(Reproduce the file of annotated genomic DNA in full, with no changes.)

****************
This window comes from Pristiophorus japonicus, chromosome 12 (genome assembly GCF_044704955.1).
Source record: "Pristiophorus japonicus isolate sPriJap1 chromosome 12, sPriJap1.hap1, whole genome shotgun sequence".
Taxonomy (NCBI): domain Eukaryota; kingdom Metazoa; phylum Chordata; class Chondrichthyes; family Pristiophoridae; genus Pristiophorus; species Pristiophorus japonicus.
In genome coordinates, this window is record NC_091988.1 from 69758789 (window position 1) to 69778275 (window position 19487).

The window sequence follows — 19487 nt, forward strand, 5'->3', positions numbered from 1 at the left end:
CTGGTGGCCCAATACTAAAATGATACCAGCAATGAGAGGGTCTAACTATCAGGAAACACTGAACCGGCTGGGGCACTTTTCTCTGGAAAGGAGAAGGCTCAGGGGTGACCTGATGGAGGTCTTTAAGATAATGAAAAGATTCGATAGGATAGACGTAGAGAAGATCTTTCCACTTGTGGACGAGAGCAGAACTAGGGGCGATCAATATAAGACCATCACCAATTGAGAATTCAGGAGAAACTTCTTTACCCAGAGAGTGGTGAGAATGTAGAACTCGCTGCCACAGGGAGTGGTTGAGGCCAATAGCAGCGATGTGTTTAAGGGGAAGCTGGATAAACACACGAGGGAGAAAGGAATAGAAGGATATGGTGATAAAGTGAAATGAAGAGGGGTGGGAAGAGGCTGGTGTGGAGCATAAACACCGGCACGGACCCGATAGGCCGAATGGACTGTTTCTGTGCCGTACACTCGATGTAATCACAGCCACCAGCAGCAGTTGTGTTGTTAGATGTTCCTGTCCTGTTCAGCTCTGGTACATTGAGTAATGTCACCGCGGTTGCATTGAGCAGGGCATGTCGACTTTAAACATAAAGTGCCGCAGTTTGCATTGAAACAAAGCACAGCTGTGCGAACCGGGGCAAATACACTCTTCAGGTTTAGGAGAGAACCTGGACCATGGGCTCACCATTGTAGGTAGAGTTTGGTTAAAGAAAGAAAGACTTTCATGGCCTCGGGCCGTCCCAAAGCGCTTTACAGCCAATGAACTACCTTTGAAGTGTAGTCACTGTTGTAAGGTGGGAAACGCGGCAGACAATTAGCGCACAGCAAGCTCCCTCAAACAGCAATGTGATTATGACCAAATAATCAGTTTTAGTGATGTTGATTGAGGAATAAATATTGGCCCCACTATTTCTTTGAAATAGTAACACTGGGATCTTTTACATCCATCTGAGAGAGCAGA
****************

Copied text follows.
This window comes from Pristiophorus japonicus, chromosome 12 (genome assembly GCF_044704955.1).
Source record: "Pristiophorus japonicus isolate sPriJap1 chromosome 12, sPriJap1.hap1, whole genome shotgun sequence".
Taxonomy (NCBI): domain Eukaryota; kingdom Metazoa; phylum Chordata; class Chondrichthyes; family Pristiophoridae; genus Pristiophorus; species Pristiophorus japonicus.
In genome coordinates, this window is record NC_091988.1 from 69758789 (window position 1) to 69778275 (window position 19487).

The window sequence follows — 19487 nt, forward strand, 5'->3', positions numbered from 1 at the left end:
CTGGTGGCCCAATACTAAAATGATACCAGCAATGAGAGGGTCTAACTATCAGGAAACACTGAACCGGCTGGGGCACTTTTCTCTGGAAAGGAGAAGGCTCAGGGGTGACCTGATGGAGGTCTTTAAGATAATGAAAAGATTCGATAGGATAGACGTAGAGAAGATCTTTCCACTTGTGGACGAGAGCAGAACTAGGGGCGATCAATATAAGACCATCACCAATTGAGAATTCAGGAGAAACTTCTTTACCCAGAGAGTGGTGAGAATGTAGAACTCGCTGCCACAGGGAGTGGTTGAGGCCAATAGCAGCGATGTGTTTAAGGGGAAGCTGGATAAACACACGAGGGAGAAAGGAATAGAAGGATATGGTGATAAAGTGAAATGAAGAGGGGTGGGAAGAGGCTGGTGTGGAGCATAAACACCGGCACGGACCCGATAGGCCGAATGGACTGTTTCTGTGCCGTACACTCGATGTAATCACAGCCACCAGCAGCAGTTGTGTTGTTAGATGTTCCTGTCCTGTTCAGCTCTGGTACATTGAGTAATGTCACCGCGGTTGCATTGAGCAGGGCATGTCGACTTTAAACATAAAGTGCCGCAGTTTGCATTGAAACAAAGCACAGCTGTGCGAACCGGGGCAAATACACTCTTCAGGTTTAGGAGAGAACCTGGACCATGGGCTCACCATTGTAGGTAGAGTTTGGTTAAAGAAAGAAAGACTTTCATGGCCTCGGGCCGTCCCAAAGCGCTTTACAGCCAATGAACTACCTTTGAAGTGTAGTCACTGTTGTAAGGTGGGAAACGCGGCAGACAATTAGCGCACAGCAAGCTCCCTCAAACAGCAATGTGATTATGACCAAATAATCAGTTTTAGTGATGTTGATTGAGGAATAAATATTGGCCCCACTATTTCTTTGAAATAGTAACACTGGGATCTTTTACATCCATCTGAGAGAGCAGA